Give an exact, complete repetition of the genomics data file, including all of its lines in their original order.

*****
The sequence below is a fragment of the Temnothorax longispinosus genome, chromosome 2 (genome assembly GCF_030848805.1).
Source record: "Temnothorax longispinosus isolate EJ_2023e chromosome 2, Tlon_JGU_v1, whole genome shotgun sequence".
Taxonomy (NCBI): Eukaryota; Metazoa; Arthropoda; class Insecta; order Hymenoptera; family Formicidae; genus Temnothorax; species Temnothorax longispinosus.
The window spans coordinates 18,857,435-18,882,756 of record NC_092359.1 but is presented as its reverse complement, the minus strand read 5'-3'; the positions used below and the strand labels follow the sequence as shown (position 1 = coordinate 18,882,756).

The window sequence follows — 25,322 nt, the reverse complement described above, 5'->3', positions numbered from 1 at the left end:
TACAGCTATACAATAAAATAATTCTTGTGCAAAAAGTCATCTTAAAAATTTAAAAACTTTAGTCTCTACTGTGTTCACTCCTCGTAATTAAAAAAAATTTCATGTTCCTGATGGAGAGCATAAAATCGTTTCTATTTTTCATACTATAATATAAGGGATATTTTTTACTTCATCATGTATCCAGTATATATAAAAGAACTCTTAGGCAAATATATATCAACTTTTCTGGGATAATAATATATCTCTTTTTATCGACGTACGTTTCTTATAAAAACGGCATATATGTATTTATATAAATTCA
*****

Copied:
The sequence below is a fragment of the Temnothorax longispinosus genome, chromosome 2 (genome assembly GCF_030848805.1).
Source record: "Temnothorax longispinosus isolate EJ_2023e chromosome 2, Tlon_JGU_v1, whole genome shotgun sequence".
Taxonomy (NCBI): Eukaryota; Metazoa; Arthropoda; class Insecta; order Hymenoptera; family Formicidae; genus Temnothorax; species Temnothorax longispinosus.
The window spans coordinates 18,857,435-18,882,756 of record NC_092359.1 but is presented as its reverse complement, the minus strand read 5'-3'; the positions used below and the strand labels follow the sequence as shown (position 1 = coordinate 18,882,756).

The window sequence follows — 25,322 nt, the reverse complement described above, 5'->3', positions numbered from 1 at the left end:
TACAGCTATACAATAAAATAATTCTTGTGCAAAAAGTCATCTTAAAAATTTAAAAACTTTAGTCTCTACTGTGTTCACTCCTCGTAATTAAAAAAAATTTCATGTTCCTGATGGAGAGCATAAAATCGTTTCTATTTTTCATACTATAATATAAGGGATATTTTTTACTTCATCATGTATCCAGTATATATAAAAGAACTCTTAGGCAAATATATATCAACTTTTCTGGGATAATAATATATCTCTTTTTATCGACGTACGTTTCTTATAAAAACGGCATATATGTATTTATATAAATTCA